Monday, April 02, 2012
Prohibition of import of certain snakes into the United States of America
1. This Notification is being distributed at the request of the United States of America.
2. The United States wishes to inform CITES Parties that, since 23 March 2012, import into the United States of the following snakes have been prohibited:
- Eunectes notaeus (the yellow anaconda);
- Python molurus [which includes Python molurus bivittatus (the Burmese
python) and Python molurus molurus (the Indian python)];
- Python natalensis (the Southern African python); and
- Python sebae (the African python).
3. These four large non-native snakes are listed as "injurious wildlife" (effective 23 March 2012) under newly revised federal regulations (50 CFR 16) that implement injurious-wildlife provisions of the Lacey Act. In addition to domestic prohibitions, the new listing makes it illegal to import live specimens (including gametes, viable eggs and hybrids) of these snakes into the United States without an injurious-wildlife permit. The import prohibition includes a ban on shipments containing these snakes transiting through the United States on their way to other countries.
4. The listing does not prohibit the import into the United States of dead specimens of these snakes or of products made from dead specimens.
It takes a long time to do, and is a fairly tedious task, so I am not promising that they will be done each day, but I will do them as regularly as I can. JD
A STRANGE FISH
A strange fish was washed up on the beach in Struis Bay during the week says the Cape Times. It measured 10 feet 4 inches From nose to tip of tail, and 12 inches broad. It somewhat resembled the sole, being perfectly flat, and tapered off to three inches at the tail. It had a dorsal fin running from back of the head right to tip of tail and two small fins behind the gills. It also had four streamers on the top, and three or four under the head. These varied from 3 ft four inches to 3 ½ feet and were composed of five/fine (?) thin bones running parallel , and held together and covered by a thin red skin, which looked exactly like a piece of thin red ribbon rooted to the head. It had no scales, and was covered by dark brown spots, the size of a sixpence. The oldest fishermen hear has never seen such a peculiar specimen. It would be interesting to have enlightenment, writes a correspondent. (1)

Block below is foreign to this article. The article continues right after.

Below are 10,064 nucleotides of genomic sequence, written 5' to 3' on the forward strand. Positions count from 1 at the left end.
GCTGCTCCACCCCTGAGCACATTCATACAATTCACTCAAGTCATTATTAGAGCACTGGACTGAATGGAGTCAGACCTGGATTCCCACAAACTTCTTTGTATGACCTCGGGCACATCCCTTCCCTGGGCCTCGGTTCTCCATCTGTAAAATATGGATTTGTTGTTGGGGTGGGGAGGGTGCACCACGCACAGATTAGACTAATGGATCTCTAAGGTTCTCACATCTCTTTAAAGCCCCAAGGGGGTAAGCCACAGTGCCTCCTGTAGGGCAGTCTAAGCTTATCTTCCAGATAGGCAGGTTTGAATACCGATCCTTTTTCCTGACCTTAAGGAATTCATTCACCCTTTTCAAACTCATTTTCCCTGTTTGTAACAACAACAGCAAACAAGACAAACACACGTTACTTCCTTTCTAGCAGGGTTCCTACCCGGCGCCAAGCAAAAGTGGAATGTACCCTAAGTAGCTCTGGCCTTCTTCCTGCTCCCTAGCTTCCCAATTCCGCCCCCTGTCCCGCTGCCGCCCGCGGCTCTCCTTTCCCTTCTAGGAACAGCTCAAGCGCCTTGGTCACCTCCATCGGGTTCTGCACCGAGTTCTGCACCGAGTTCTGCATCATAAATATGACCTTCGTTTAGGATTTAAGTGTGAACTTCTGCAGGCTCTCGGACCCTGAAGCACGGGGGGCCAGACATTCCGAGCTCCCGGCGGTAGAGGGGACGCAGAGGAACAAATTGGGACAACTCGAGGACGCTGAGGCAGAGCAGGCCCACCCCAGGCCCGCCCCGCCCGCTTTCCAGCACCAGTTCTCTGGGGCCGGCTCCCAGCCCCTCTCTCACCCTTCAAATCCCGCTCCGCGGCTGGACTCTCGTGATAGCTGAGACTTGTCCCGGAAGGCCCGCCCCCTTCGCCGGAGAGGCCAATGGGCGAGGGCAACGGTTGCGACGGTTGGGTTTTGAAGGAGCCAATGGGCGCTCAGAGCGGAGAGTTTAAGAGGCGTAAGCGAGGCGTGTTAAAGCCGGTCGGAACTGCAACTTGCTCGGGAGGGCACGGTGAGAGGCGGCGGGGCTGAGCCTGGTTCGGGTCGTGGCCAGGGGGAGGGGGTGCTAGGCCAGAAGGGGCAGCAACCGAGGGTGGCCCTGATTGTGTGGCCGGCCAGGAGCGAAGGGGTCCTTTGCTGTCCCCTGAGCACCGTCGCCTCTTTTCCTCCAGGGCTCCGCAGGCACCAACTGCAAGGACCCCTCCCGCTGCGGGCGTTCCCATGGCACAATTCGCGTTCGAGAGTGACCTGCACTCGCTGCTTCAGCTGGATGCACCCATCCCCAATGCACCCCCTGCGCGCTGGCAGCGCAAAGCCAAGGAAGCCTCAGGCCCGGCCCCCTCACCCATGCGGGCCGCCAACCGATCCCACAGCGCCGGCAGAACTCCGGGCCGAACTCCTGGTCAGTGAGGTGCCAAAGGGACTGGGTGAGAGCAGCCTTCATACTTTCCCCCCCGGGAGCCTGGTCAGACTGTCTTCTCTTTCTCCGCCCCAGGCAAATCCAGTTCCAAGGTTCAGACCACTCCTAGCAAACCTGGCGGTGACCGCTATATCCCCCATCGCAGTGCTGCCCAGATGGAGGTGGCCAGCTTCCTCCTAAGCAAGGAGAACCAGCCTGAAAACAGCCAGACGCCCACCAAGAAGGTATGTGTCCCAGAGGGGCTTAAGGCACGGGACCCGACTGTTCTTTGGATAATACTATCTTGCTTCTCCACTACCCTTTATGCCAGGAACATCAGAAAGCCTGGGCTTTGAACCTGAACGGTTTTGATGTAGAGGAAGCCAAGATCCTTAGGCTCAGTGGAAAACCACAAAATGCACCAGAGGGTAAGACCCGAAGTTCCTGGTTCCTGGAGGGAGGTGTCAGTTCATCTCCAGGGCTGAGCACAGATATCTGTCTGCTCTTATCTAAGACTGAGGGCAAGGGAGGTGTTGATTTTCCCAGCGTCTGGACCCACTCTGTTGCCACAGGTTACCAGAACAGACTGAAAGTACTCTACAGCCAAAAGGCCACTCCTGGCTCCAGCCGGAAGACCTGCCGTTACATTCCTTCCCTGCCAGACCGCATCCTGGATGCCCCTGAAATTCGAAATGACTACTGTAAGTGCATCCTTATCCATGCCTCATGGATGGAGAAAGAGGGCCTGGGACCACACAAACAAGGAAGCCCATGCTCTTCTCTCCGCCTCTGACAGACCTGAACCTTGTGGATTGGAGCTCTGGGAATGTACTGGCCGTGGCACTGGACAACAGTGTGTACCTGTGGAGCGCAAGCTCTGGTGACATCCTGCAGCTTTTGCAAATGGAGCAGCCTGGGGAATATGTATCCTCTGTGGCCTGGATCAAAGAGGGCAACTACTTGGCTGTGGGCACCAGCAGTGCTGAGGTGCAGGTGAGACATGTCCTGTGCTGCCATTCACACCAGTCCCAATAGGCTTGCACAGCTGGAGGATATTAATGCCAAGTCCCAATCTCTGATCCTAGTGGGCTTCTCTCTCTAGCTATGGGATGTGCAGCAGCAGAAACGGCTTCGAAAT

1. Rand Daily Mail July 26th 1910
From CFZ Australia:
- What does a Bunyip look like? — Artists' impressions of the water-dwelling beastie...
- Sasquatch –from the bottom up part 2; Hot Legs — Learning from lower limbs...
On this day in 1888 Emma Smith was murdered in Whitechapel, London. Some Ripperolgists consider her to have been an early victim of Jack the Ripper but this is thought by most Ripperologists to be unlikely due to the marked difference in modus operandi.
And now the news:Dead wolf photos stir tensions in West
Tiger Mauls Wildlife Filmmaker John Varty
Warm, Comfy Mice Make Better Lab Specimens
Why Some Animals Live Longer Than Others
Bees Self-Medicate To Fight Off Fungus
Hundreds of herons nest in Somerset wood
Good News for Norwegian Polar Bears: PCBs Levels D...
Snail that eats crabs in Queensland
Sussex bird sanctuary objects to clay pigeon shoot...
Beware Bullwinkle! Alaska Woman Pets Moose
Toads moved for new Jaguar Land Rover plant
Is there a hairy humanoid in the hills?
Speaking of Whitechapel, I recommend you seek out the 3rd series when it is released on DVD if you like creepy and atmospheric mystery drama:
Catching up time
New at Frontiers of Zoology:
Dale's Turn at The Plesiosaur Vs Longnecked Seal Theory:
New at Frontiers of Anthropology:
Kakha Margiani guest blog on Maps of The Ancient Sea Kings and Atlantis, Part 2
On Benny's Blog,
The latest episode of our monthly webTV show from the CFZ and CFZtv, bringing you news on our activities within cryptozoology and natural history as well as the latest cryptozoological, and monster-hunting news from around the world.
This episode brings you:
CFZ in spring
Saskia the intern
Waders on Northam Burrows: Oyster catchers
A penguin in the woods?
Mystery cat research
Strange beast in Illinois
Corinna looks at out of place birds
New and Rediscovered: New gecko
New and Rediscovered: New shark
New and Rediscovered: New frog